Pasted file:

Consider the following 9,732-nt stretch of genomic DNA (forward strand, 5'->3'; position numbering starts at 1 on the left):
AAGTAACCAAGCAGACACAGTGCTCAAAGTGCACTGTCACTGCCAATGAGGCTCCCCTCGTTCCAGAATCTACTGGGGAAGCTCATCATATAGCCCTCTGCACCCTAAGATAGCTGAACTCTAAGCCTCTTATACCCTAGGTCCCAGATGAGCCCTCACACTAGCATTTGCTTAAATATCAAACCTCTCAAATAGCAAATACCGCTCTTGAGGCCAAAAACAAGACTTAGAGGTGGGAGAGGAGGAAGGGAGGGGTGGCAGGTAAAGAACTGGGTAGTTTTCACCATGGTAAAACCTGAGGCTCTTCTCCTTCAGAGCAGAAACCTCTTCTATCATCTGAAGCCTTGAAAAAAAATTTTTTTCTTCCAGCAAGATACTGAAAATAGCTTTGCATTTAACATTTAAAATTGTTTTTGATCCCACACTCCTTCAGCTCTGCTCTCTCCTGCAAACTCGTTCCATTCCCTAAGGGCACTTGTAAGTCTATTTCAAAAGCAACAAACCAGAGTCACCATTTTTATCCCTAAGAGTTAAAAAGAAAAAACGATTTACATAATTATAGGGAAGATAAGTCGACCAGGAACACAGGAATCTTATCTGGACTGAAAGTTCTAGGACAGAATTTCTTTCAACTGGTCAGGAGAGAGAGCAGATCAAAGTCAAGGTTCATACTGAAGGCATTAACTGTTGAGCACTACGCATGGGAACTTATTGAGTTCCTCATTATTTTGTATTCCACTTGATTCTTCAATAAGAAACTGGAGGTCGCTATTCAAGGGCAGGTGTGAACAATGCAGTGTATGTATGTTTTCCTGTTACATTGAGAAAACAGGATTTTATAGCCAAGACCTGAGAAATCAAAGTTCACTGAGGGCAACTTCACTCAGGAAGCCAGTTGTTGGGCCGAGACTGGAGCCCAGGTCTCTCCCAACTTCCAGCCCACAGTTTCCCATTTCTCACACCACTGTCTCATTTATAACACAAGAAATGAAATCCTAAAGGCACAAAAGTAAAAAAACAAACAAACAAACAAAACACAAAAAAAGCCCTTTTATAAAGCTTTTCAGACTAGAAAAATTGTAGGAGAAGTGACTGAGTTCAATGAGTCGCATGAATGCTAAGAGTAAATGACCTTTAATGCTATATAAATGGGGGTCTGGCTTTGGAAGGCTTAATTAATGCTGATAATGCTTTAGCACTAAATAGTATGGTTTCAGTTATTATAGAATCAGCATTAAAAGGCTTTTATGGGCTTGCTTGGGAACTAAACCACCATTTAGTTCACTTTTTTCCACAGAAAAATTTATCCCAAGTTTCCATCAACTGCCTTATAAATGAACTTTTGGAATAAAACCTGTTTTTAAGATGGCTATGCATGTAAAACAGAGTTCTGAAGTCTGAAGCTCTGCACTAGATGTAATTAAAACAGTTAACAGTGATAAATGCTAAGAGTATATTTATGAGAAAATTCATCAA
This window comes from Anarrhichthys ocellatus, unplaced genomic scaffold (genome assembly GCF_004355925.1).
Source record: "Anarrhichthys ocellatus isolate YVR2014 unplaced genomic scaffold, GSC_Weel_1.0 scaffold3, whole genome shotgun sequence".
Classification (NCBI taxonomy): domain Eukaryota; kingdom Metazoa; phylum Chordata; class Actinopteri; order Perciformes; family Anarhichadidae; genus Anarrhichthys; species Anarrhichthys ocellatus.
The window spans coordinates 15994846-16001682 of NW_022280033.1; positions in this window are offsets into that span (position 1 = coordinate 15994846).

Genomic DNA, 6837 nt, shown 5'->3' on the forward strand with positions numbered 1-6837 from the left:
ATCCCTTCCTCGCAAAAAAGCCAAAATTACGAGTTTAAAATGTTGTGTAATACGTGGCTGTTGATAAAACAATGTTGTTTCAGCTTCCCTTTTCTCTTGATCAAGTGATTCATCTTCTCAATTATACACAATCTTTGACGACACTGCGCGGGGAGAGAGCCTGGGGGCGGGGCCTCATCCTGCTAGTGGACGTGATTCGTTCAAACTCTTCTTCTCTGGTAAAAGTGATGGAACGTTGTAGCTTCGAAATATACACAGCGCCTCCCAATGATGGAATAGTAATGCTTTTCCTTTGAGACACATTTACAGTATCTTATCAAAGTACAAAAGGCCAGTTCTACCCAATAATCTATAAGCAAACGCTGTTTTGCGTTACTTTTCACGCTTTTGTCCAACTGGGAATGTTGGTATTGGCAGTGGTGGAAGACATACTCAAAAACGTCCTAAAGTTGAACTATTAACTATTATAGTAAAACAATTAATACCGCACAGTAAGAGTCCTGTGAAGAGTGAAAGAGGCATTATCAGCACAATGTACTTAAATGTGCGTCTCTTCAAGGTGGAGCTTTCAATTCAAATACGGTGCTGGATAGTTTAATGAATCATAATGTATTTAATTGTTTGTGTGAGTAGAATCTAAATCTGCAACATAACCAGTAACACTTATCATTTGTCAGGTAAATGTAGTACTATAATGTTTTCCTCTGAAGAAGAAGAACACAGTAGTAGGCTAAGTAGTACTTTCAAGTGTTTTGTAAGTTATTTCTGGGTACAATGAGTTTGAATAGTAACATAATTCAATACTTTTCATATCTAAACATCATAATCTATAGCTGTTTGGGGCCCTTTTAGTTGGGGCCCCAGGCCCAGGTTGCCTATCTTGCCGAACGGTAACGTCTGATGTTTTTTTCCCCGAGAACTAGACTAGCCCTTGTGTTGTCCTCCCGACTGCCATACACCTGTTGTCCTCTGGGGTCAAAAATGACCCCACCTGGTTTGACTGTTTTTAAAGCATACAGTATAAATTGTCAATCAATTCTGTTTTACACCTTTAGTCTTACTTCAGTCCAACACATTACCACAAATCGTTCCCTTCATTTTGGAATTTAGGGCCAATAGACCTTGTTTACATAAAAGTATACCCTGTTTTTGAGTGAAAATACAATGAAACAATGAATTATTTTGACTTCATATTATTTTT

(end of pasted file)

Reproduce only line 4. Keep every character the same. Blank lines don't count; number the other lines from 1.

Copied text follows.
Source record: "Anarrhichthys ocellatus isolate YVR2014 unplaced genomic scaffold, GSC_Weel_1.0 scaffold3, whole genome shotgun sequence".